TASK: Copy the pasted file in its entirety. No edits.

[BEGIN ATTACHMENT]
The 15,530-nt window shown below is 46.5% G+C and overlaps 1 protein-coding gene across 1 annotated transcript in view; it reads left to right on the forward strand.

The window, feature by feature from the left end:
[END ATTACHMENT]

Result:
The 15,530-nt window shown below is 46.5% G+C and overlaps 1 protein-coding gene across 1 annotated transcript in view; it reads left to right on the forward strand.

The window, feature by feature from the left end: